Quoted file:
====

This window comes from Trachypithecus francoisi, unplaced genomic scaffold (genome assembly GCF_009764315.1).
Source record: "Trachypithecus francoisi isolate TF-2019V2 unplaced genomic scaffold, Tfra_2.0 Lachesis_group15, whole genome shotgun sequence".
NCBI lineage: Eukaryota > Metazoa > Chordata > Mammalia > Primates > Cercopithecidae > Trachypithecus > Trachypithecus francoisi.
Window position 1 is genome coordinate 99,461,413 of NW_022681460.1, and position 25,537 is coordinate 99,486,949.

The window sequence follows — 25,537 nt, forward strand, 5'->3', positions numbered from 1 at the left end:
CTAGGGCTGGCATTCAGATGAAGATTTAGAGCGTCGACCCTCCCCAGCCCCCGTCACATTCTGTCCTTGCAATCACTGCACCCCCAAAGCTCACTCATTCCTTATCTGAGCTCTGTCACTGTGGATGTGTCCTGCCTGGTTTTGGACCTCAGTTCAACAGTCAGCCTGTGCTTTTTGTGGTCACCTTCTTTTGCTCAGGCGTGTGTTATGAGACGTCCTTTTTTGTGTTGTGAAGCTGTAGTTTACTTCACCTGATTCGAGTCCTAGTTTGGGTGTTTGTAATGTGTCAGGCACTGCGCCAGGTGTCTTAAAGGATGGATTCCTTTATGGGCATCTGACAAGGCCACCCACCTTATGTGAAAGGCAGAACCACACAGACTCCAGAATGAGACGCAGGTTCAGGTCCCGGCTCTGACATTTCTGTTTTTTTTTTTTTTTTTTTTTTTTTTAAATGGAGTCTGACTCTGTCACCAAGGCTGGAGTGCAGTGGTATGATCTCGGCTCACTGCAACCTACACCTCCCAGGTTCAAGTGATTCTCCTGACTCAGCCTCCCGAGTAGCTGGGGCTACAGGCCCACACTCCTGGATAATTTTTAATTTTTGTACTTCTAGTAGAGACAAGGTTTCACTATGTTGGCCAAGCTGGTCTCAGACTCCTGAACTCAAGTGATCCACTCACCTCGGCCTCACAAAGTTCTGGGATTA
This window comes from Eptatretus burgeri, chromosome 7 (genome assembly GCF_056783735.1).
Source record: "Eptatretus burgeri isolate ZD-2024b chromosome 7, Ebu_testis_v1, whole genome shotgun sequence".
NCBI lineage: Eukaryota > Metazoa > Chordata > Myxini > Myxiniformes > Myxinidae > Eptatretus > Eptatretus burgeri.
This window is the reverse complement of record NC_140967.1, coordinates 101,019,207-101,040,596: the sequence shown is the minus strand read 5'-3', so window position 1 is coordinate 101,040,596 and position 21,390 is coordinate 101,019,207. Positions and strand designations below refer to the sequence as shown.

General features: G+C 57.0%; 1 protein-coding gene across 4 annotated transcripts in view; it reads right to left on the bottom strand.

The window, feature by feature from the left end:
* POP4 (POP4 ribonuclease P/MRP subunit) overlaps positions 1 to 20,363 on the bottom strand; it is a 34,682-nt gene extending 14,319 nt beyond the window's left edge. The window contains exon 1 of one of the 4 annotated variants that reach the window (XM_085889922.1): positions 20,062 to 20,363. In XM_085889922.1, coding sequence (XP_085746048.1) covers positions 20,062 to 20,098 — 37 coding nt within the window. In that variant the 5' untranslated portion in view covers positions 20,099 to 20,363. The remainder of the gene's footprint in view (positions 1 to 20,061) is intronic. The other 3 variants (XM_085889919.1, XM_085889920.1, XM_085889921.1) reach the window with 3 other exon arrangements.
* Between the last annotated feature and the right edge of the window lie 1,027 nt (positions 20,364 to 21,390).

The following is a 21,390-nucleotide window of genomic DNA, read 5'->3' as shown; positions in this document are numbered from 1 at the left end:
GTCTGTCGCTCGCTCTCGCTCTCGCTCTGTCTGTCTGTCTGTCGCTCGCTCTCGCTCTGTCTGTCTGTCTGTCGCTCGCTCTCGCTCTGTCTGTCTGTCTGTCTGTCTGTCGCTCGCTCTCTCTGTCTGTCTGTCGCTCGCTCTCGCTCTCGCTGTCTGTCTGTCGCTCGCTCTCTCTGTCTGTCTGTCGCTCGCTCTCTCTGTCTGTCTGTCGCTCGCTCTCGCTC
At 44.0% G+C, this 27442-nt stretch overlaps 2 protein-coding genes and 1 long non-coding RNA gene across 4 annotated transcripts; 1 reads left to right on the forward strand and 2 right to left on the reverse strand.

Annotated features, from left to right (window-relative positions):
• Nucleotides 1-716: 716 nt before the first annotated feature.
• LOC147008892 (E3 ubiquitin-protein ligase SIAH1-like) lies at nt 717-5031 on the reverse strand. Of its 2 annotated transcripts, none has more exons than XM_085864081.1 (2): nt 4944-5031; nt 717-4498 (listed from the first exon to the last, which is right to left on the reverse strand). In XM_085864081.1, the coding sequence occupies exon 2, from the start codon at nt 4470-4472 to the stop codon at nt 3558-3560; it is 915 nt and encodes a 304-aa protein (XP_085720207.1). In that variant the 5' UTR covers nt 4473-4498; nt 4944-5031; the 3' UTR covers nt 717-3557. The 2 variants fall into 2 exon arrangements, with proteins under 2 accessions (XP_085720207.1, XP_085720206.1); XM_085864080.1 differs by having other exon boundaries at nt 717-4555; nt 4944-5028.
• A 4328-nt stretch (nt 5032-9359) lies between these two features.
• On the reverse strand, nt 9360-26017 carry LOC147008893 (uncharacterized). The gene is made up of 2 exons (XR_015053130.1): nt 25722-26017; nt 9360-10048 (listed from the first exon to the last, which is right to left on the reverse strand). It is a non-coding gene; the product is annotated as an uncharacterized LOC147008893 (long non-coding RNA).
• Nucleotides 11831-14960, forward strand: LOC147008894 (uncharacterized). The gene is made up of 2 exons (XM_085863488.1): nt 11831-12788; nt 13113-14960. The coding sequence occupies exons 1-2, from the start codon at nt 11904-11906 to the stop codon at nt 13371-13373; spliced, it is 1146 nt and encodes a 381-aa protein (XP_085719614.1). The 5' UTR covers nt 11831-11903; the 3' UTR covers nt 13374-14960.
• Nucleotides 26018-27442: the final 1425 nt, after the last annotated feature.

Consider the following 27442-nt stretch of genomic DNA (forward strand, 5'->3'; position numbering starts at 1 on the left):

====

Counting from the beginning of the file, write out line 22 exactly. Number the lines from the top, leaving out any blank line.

• On the reverse strand, nt 9360-26017 carry LOC147008893 (uncharacterized). The gene is made up of 2 exons (XR_015053130.1): nt 25722-26017; nt 9360-10048 (listed from the first exon to the last, which is right to left on the reverse strand). It is a non-coding gene; the product is annotated as an uncharacterized LOC147008893 (long non-coding RNA).